The first part of the work (Policy Goals) is dedicated to the description of what is understood by privacy and to the presentation of the paradox that, in spite of everything that is talked about regarding the scope of the action of the information technologies from practically the beginning of their social use, there is no precision on what the content of the expression is, nor doctrinal studies, such as opinion polls or empirical works carried out on the matter. Very scarce, on the other hand (pages 56 to 65), in spite of the evidence that there is a need to rely on these studies in order to provide the expression of appropriate contents since it seems different that the content given to the same by virtue of the profile of those very few polled that have already answered the same.
There is another paradox if we take a look at the existing instruments (Policy Instruments) because, in spite of the vagueness of the privacy expression, there are four types of specific instruments or mechanisms that are used to start privacy: there are trans-national privacy protection instruments: agreements signed by the European Council, but also by the OECD and, of course, by the European Union. But not only international instruments: there are also several legal mechanisms (laws) of specific countries and ad hoc regulating agencies dedicated to the implementation of the rules and regulations. There are self-regulating mechanisms: codes of practice and even Technological Instruments, the so-called PET (Privacy Enhancing Technologies), which are destined to safeguard privacy. The work carries out a clear and very documented description of each of these types of instruments, making clear the important role that Governments have in the implementation of all these instruments (p.156).
The last part (Policy Impacts), after magnificently highlighting existing privacy: its instruments or basic contents, and its global or interdependent character (pages 163-185), attempts to establish quality criteria to observe whether existing instruments have it, regarding the mechanisms destined to start up the defence of privacy. The problems consists of the fact that the evaluation of the quality of some instruments used to protect something like privacy is difficult, as privacy is not clearly defined (pages 197-199).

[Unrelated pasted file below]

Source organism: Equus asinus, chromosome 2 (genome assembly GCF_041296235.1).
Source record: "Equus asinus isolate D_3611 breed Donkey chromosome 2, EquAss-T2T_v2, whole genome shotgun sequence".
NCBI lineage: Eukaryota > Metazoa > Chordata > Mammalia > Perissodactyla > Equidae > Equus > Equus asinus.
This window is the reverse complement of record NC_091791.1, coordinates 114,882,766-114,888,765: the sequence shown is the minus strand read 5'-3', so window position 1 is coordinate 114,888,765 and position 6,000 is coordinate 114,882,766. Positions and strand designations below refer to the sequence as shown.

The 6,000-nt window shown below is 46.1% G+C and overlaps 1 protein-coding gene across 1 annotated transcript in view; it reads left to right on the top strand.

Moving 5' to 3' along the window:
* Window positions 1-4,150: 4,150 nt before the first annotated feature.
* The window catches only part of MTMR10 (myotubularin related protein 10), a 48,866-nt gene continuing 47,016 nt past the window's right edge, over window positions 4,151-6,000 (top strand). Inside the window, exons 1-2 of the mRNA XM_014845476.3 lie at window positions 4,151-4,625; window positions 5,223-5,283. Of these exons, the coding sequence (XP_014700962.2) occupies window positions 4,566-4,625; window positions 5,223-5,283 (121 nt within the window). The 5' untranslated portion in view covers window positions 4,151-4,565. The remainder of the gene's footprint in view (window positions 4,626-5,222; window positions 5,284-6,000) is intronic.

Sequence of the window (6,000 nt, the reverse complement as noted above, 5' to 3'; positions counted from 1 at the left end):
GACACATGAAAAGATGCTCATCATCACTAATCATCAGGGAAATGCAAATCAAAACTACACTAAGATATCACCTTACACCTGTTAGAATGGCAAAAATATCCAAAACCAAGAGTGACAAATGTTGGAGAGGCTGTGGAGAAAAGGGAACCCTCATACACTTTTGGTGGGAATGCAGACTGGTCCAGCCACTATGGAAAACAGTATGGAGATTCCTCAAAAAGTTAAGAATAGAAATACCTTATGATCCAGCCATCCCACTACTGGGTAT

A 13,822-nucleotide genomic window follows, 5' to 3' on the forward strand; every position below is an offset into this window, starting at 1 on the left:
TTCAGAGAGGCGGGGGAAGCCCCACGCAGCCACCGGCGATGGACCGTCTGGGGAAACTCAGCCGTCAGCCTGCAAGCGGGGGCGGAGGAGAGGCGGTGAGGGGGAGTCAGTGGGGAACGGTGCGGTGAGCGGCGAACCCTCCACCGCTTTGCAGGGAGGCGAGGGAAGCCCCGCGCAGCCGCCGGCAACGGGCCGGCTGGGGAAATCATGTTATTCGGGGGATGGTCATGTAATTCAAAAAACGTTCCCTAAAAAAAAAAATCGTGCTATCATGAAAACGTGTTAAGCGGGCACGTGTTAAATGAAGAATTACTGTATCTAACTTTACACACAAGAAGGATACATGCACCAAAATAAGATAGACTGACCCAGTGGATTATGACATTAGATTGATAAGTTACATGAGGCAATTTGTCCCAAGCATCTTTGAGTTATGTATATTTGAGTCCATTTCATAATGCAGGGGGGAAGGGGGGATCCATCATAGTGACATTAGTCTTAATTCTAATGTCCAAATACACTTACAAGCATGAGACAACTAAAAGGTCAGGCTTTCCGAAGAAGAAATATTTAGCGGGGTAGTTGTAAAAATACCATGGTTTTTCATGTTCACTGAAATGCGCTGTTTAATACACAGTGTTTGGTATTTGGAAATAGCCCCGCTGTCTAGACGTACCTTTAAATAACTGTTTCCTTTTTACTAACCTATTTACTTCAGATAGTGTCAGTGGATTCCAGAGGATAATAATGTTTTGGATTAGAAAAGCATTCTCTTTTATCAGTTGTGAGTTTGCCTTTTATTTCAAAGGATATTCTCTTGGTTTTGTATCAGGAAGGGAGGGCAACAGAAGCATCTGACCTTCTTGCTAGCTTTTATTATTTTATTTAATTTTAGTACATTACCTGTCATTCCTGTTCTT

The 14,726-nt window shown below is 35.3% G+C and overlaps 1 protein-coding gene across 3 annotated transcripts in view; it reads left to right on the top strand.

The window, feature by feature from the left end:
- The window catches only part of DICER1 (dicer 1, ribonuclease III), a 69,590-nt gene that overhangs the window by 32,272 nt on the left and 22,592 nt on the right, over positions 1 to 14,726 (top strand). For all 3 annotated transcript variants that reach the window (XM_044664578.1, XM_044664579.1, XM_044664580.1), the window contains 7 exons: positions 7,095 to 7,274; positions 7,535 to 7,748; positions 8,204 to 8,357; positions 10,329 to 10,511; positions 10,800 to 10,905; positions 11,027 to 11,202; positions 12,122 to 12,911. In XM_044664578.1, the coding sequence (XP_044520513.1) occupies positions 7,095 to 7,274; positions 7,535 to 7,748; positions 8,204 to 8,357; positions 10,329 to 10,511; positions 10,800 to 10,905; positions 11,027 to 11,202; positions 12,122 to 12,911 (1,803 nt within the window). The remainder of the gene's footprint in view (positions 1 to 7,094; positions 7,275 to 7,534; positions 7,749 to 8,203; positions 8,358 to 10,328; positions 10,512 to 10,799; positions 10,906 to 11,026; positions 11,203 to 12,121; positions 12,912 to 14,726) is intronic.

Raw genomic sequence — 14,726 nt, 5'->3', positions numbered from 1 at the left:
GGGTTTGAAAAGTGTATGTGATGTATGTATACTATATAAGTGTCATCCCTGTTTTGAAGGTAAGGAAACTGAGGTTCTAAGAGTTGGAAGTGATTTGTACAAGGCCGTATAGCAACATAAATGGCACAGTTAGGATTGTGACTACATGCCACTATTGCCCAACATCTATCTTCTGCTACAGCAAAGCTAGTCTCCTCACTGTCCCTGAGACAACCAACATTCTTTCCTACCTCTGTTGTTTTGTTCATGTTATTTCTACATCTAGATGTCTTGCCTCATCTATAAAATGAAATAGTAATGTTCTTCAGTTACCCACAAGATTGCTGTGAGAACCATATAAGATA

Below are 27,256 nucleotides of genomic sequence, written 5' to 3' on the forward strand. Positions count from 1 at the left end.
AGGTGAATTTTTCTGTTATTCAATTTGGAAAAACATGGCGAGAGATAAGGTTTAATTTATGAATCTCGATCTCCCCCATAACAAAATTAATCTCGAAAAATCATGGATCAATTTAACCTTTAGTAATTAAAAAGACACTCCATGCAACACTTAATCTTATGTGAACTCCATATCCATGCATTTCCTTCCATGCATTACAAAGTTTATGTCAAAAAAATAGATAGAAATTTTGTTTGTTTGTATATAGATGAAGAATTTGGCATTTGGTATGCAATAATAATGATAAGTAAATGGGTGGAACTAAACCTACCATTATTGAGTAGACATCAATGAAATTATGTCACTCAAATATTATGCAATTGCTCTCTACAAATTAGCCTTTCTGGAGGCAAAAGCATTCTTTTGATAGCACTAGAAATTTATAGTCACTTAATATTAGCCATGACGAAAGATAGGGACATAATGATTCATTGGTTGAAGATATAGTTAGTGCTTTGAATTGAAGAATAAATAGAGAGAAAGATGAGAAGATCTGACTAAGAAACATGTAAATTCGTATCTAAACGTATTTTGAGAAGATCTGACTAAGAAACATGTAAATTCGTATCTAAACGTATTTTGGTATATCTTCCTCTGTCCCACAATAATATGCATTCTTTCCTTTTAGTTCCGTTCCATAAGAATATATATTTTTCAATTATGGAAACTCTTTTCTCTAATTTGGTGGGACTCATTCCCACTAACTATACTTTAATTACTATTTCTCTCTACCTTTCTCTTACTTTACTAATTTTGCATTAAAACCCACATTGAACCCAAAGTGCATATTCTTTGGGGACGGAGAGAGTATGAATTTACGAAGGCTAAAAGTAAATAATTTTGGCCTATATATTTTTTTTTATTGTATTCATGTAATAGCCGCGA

The conclusion is that this is a complex phenomenon that is put into practice in a complex way with a group of plural instruments and mechanisms and not with one or other specific type of solutions (p. 228).
The book is good proof of the virtuality that the studies that deal with complexity in a complex way have. In this case an attempt is made to explain for Political Science the characteristics of the knowledgeable society when explaining privacy ‘governance’. The richness of nuances of the conclusions cannot be achieved with works that deal abstractly with the laws or techniques. They are both unreal: they are not focused on the context, which is what really matters: the characteristics of the knowledge society. With this example we observe, on the other hand, that when the matter is dealt with from a minimally founded, nuances and the richness of a treatment connected to reality appear. This makes the book interesting, not only for experts in Political Science but for those interested in privacy. This, of course, independently from of the fact that many experts in Political Science are not interested in its contents.
Professor Fernando Galindo teaches law at the Universidad de Zaragoza.
He can be reached at: <firstname.lastname@example.org>.
This is a Book Review published on 22 August 2005.Citation: Galindo, ' The Governance of Privacy: Policy Instruments in Global Perspective’, Book Review, 2005 (1) The Journal of Information, Law and Technology (JILT).<http://www2.warwick.ac.uk/fac/soc/law/elj/jilt/2005_1/galindo/>.